Trump administration claims win in trade negotiations with South Korea
Chung Sung-Jun/Getty Images(WASHINGTON) — The Trump administration is claiming the U.S. has successfully renegotiated its trade dealings with South Korea, in what would mark the first major trade deal since President Donald Trump announced hardline blanket tariffs last month.
Senior administration officials, speaking to reporters Tuesday evening, called it a “very big deal in the history of U.S. trade negotiations.”
Last month, Trump announced that the United States would be imposing a 25 percent blanket tariff on steel imports and a 10 percent tariff on aluminum imports, but left open a window of time during which some allied nations would have the opportunity to renegotiate trade arrangements.
Economists and politicians on both sides of the aisle slammed the announced tariffs last month, fearing that blanket tariffs could ignite a trade war between the United States and some European and Asian allies. Then last week, Trump announced his plans to ramp up tariffs on China, placing tariffs on up to $60 billion worth of Chinese imports annually and calling it “the first of many.”
China responded by suggesting that it would implement tariffs on U.S. goods including apples, steel pipe, and pork. Fears of an impending trade war caused the markets to tumble, but they have since re-stabilized as the hope of a compromise with China has grown.
During the Tuesday evening call, senior administration officials nodded to the success of the tariffs as a leveraging tool in renegotiations with South Korea.
When asked on CNBC Wednesday morning whether the hardline trade approach taken by the U.S. toward China could yield positive trade agreements similar to those in the Korea deal, U.S. Trade Representative Robert Lighthizer expressed optimism.
“I think there is hope,” Lighthizer, who played a key role in the renegotiations, said. “We have two very different systems, we have one that’s state capitalism and one that is market economy driven. There’s going to be a certain amount of tension between the two, but I think it’s very possible that we could end up over many years and over a series of difficulties working our way to a good place.”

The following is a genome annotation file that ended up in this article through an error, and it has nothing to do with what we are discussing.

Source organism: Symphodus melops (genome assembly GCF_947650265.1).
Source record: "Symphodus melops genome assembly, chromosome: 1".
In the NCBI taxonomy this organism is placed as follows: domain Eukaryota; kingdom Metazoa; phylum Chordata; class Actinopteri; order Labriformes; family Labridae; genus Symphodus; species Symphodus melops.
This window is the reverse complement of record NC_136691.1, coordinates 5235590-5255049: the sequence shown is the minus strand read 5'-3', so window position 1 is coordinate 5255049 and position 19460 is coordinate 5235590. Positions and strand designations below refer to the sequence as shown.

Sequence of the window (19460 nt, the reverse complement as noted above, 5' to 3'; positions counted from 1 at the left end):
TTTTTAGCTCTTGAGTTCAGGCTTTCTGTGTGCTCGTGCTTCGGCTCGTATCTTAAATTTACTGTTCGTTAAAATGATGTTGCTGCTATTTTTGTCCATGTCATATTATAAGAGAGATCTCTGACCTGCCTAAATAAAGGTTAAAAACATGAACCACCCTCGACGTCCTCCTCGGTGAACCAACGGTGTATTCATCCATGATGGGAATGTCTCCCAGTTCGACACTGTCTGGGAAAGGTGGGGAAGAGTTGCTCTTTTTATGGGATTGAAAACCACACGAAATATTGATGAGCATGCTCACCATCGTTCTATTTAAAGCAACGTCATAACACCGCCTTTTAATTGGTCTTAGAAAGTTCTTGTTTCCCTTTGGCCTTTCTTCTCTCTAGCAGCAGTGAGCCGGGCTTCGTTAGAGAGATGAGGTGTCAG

Amid the heightened trade tensions between the U.S. and China, Kim Jong Un traveled to China on Tuesday to meet with Chinese officials during what was his first foreign trip while in power.
Other U.S. allies, like Canada and Mexico Brazil, Argentina and European Union, have been temporarily exempted from the steel and aluminum tariffs to allow for ongoing renegotiations of their current trade agreements with the US. Members of the EU have criticized the hard-line approach from the U.S., but Trump has not signaled any intention to back down.
Under the agreement in principle announced Tuesday, South Korea will be exempt from the 25 percent steel tariff in exchange for agreeing to cut the amount of steel it sends to the United States by about 30 percent. South Korea will still be subject to the 10 percent aluminum tariffs.
The new agreement also lays out several provisions aimed at giving American-made vehicles a competitive advantage in the Korean market. The 25 percent tariffs that the U.S. places on Korean-made pickup trucks will be extended through 2041. Caps have been doubled on the number of U.S. vehicles that meet U.S. safety standards that can be exported to Korea, and some regulatory barriers on emissions and repair have been lowered.
The trade renegotiation between the U.S. and South Korea occurs as the United States turns its attention to the Korean peninsula. The Trump administration is gearing up for diplomatic talks with North Korean leader Kim Jong-un, set to occur sometime in May.
Vice President Mike Pence speaking to a crowd in Minnesota Wednesday said the new deal would “put American jobs and American workers first.”
Other key Republicans also voiced their support. The House Ways and Means Committee chair said in a statement released Wednesday that the trade deal would “will be beneficial to American consumers, workers, and manufacturers.”
“Today’s announcement demonstrates the Administration’s commitment to strengthening our relationship with Korea,” said Rep. Kevin Brady, R-Texas, “And increasing our competitiveness in the Asia-Pacific region.”
Decreasing the national trade deficit has been a priority of Trump’s since the campaign. His campaign promises hinged on trade renegotiations that favored American products and workers.
Senior administration officials touted the South Korean deal as the first major example of successful movement toward that campaign promise.
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